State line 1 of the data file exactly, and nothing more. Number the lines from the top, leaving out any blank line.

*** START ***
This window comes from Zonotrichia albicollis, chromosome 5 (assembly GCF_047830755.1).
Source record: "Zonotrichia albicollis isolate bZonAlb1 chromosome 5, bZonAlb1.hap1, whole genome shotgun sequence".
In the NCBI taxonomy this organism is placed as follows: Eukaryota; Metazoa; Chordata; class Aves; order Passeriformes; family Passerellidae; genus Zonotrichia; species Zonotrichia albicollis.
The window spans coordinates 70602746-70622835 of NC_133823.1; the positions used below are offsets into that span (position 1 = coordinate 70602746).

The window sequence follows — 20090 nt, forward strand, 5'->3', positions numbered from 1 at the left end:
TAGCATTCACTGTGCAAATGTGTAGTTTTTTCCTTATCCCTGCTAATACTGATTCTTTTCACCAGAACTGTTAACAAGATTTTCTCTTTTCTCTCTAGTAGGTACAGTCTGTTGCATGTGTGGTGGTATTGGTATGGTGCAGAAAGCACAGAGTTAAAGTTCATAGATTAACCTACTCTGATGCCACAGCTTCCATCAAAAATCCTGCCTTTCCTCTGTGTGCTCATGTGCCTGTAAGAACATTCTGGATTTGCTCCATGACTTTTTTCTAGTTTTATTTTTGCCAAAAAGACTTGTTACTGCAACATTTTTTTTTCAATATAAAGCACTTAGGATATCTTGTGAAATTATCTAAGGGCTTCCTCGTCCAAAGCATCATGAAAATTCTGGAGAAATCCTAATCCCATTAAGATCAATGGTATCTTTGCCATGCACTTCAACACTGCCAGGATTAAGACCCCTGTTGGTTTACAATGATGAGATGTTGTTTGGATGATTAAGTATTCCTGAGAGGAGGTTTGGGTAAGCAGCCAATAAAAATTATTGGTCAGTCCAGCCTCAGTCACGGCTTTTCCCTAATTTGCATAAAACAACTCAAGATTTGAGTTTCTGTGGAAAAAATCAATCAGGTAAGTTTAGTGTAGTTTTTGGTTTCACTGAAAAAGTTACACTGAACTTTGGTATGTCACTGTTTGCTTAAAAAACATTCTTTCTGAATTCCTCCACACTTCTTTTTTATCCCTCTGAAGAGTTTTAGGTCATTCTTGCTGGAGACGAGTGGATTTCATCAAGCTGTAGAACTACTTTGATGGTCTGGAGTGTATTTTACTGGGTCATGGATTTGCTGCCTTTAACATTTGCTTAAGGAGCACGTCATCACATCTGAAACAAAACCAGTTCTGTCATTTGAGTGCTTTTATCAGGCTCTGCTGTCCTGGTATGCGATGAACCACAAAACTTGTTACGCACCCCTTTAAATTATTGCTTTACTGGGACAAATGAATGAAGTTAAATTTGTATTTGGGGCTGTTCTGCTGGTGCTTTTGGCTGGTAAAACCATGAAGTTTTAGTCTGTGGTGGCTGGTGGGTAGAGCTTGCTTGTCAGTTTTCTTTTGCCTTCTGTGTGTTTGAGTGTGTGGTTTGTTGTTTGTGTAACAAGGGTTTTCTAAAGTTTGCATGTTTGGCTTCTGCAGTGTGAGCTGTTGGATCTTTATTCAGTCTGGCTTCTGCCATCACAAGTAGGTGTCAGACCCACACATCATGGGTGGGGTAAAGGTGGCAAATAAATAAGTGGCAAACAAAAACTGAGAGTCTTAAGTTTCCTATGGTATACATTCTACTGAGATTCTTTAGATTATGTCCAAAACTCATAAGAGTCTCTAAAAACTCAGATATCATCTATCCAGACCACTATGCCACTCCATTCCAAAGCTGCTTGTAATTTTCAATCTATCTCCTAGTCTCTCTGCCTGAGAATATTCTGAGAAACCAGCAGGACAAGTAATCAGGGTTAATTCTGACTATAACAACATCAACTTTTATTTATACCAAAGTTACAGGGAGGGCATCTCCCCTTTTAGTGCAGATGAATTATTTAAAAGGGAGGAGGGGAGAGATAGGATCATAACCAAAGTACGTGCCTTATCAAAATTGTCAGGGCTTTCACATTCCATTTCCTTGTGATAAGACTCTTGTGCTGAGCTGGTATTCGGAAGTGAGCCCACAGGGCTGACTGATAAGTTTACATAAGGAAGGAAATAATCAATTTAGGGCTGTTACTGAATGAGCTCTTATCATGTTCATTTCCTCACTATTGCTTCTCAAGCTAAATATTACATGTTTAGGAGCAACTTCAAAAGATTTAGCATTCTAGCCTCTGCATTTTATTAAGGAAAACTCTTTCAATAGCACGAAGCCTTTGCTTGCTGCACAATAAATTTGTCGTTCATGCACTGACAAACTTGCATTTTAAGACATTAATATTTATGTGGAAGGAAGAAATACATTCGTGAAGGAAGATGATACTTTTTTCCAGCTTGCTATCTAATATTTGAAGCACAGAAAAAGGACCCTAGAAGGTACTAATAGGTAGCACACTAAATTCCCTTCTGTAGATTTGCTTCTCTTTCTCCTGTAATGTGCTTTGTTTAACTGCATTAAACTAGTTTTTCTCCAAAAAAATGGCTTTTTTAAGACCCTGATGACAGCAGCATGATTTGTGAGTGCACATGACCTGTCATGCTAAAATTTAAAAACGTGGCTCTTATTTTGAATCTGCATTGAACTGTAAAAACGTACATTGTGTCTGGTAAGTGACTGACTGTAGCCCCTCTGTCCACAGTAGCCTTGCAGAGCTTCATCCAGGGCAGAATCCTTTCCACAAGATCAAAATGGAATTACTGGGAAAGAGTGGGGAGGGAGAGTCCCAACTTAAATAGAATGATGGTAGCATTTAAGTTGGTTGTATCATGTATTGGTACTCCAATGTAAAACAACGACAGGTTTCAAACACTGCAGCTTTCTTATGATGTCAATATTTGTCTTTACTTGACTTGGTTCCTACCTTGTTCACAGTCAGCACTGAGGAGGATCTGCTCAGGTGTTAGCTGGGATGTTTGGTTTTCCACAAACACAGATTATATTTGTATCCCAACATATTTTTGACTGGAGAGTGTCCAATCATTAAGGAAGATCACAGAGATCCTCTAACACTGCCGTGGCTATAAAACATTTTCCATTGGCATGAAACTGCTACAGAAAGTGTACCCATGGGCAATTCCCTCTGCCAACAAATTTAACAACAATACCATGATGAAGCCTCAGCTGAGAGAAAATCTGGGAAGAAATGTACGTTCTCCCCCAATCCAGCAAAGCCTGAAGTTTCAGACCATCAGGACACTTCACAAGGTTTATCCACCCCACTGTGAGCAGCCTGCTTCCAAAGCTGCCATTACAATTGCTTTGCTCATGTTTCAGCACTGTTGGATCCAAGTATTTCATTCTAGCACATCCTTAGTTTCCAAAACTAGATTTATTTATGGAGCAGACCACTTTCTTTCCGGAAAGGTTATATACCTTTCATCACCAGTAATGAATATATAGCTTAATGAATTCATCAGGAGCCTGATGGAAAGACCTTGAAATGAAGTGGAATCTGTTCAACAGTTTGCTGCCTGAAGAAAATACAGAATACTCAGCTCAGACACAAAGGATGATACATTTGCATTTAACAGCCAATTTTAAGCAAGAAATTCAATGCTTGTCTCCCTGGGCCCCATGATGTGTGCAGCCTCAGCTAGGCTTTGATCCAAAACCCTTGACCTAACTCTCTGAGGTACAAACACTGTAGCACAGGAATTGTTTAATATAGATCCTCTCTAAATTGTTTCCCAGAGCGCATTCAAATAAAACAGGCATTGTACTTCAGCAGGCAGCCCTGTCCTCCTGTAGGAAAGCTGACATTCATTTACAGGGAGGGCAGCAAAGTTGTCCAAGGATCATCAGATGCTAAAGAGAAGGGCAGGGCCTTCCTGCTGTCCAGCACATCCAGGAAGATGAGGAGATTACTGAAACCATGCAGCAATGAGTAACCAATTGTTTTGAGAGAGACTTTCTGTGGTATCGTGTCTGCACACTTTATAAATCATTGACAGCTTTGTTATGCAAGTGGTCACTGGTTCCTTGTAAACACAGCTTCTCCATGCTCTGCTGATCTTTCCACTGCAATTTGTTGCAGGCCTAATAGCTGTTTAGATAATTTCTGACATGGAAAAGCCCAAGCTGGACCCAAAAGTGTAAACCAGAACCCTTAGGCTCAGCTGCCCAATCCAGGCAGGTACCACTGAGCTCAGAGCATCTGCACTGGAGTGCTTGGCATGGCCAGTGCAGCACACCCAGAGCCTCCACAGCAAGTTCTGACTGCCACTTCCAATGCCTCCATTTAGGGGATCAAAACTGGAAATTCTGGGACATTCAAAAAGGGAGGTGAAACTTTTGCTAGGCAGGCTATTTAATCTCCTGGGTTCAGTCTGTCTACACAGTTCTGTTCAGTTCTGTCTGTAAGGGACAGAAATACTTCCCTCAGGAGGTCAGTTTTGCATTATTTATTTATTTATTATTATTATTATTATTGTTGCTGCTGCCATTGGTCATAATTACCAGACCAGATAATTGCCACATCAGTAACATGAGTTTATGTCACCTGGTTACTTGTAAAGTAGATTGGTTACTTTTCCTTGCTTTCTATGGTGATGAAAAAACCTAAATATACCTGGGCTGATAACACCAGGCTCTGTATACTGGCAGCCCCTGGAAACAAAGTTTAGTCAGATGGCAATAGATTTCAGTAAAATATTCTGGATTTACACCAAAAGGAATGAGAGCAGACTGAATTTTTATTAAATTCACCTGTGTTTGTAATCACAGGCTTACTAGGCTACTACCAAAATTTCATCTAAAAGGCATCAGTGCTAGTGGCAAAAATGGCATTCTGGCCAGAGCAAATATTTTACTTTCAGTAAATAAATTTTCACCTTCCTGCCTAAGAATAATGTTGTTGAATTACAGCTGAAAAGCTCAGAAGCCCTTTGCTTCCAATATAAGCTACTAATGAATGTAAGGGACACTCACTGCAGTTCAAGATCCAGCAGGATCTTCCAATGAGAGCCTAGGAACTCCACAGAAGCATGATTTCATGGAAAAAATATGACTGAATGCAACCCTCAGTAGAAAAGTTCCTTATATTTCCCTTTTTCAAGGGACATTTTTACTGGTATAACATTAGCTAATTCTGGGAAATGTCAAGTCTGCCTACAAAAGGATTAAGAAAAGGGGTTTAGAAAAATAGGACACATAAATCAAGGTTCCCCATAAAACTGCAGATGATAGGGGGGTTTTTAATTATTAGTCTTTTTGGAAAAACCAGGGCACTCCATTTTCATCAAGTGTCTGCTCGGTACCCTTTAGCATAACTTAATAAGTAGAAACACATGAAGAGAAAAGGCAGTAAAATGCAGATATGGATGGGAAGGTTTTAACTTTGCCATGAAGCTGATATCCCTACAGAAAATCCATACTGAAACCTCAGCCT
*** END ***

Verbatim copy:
This window comes from Zonotrichia albicollis, chromosome 5 (assembly GCF_047830755.1).